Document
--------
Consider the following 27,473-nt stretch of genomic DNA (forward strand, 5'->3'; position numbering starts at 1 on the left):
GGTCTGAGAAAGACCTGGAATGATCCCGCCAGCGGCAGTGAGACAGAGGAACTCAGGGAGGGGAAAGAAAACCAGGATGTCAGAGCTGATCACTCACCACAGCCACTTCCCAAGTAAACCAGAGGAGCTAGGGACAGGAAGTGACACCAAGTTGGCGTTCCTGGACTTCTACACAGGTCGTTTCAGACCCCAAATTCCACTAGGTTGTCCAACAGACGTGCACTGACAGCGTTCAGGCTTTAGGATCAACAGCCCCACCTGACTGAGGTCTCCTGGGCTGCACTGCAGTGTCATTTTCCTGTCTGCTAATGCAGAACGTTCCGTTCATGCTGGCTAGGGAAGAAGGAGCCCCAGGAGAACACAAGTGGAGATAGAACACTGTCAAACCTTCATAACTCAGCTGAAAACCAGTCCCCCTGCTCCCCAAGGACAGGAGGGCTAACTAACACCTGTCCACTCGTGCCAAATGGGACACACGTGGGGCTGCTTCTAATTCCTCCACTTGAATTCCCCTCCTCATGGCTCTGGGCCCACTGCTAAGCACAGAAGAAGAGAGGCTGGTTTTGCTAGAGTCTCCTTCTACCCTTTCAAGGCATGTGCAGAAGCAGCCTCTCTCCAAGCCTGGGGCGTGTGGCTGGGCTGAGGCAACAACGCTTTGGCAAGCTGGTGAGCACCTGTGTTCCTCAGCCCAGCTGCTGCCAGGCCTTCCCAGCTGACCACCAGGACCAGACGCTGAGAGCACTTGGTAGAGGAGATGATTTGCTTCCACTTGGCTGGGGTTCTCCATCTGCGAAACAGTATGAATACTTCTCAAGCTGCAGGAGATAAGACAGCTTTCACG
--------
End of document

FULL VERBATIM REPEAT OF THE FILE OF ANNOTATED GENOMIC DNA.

Consider the following 27,473-nt stretch of genomic DNA (forward strand, 5'->3'; position numbering starts at 1 on the left):
GGTCTGAGAAAGACCTGGAATGATCCCGCCAGCGGCAGTGAGACAGAGGAACTCAGGGAGGGGAAAGAAAACCAGGATGTCAGAGCTGATCACTCACCACAGCCACTTCCCAAGTAAACCAGAGGAGCTAGGGACAGGAAGTGACACCAAGTTGGCGTTCCTGGACTTCTACACAGGTCGTTTCAGACCCCAAATTCCACTAGGTTGTCCAACAGACGTGCACTGACAGCGTTCAGGCTTTAGGATCAACAGCCCCACCTGACTGAGGTCTCCTGGGCTGCACTGCAGTGTCATTTTCCTGTCTGCTAATGCAGAACGTTCCGTTCATGCTGGCTAGGGAAGAAGGAGCCCCAGGAGAACACAAGTGGAGATAGAACACTGTCAAACCTTCATAACTCAGCTGAAAACCAGTCCCCCTGCTCCCCAAGGACAGGAGGGCTAACTAACACCTGTCCACTCGTGCCAAATGGGACACACGTGGGGCTGCTTCTAATTCCTCCACTTGAATTCCCCTCCTCATGGCTCTGGGCCCACTGCTAAGCACAGAAGAAGAGAGGCTGGTTTTGCTAGAGTCTCCTTCTACCCTTTCAAGGCATGTGCAGAAGCAGCCTCTCTCCAAGCCTGGGGCGTGTGGCTGGGCTGAGGCAACAACGCTTTGGCAAGCTGGTGAGCACCTGTGTTCCTCAGCCCAGCTGCTGCCAGGCCTTCCCAGCTGACCACCAGGACCAGACGCTGAGAGCACTTGGTAGAGGAGATGATTTGCTTCCACTTGGCTGGGGTTCTCCATCTGCGAAACAGTATGAATACTTCTCAAGCTGCAGGAGATAAGACAGCTTTCACG